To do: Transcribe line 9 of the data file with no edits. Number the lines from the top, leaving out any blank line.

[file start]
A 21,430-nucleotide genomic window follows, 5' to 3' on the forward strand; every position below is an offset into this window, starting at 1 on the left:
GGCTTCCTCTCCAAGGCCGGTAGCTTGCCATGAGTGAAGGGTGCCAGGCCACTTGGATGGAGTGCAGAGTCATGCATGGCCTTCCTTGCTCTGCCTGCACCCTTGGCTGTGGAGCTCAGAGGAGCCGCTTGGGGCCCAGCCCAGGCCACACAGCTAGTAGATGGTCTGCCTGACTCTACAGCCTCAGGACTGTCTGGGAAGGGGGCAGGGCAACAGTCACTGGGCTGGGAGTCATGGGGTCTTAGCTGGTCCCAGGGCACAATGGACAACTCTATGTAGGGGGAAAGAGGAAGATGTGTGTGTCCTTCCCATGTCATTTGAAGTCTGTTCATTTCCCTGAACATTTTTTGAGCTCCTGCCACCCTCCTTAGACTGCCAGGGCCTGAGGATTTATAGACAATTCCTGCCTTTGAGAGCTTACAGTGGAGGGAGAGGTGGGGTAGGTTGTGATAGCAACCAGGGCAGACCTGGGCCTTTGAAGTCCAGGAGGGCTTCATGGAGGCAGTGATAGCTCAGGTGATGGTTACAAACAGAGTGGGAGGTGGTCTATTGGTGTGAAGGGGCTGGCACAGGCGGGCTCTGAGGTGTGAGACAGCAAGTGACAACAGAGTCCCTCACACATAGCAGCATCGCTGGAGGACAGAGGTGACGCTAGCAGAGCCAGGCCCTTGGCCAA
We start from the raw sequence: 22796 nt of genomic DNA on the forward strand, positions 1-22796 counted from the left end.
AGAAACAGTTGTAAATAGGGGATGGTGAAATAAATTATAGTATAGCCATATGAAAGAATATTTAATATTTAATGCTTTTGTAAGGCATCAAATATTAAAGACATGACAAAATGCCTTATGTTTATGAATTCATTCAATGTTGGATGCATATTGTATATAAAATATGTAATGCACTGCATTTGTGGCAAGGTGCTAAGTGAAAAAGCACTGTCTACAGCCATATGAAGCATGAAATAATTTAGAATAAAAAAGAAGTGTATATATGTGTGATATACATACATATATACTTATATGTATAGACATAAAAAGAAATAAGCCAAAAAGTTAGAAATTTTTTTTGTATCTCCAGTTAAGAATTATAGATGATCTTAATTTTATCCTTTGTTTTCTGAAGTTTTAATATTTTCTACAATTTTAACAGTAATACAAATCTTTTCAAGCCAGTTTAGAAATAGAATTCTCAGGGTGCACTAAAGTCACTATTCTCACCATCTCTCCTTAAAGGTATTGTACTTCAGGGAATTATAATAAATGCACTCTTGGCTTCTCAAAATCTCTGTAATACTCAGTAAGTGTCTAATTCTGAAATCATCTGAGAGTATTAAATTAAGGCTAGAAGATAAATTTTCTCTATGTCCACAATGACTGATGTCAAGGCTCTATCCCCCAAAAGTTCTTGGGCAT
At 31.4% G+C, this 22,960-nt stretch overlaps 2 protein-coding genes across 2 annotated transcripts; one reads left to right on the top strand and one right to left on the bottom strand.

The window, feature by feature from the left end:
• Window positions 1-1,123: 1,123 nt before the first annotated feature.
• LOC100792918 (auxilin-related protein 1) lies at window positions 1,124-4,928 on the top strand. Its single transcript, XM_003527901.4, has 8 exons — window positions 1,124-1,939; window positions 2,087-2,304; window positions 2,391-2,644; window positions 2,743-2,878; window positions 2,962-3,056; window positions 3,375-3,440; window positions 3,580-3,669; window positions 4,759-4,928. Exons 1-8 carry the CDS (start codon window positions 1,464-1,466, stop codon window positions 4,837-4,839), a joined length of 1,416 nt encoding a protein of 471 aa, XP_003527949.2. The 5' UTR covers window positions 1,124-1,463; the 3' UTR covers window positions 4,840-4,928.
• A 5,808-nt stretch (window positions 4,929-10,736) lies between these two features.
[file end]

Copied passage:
• A 5,808-nt stretch (window positions 4,929-10,736) lies between these two features.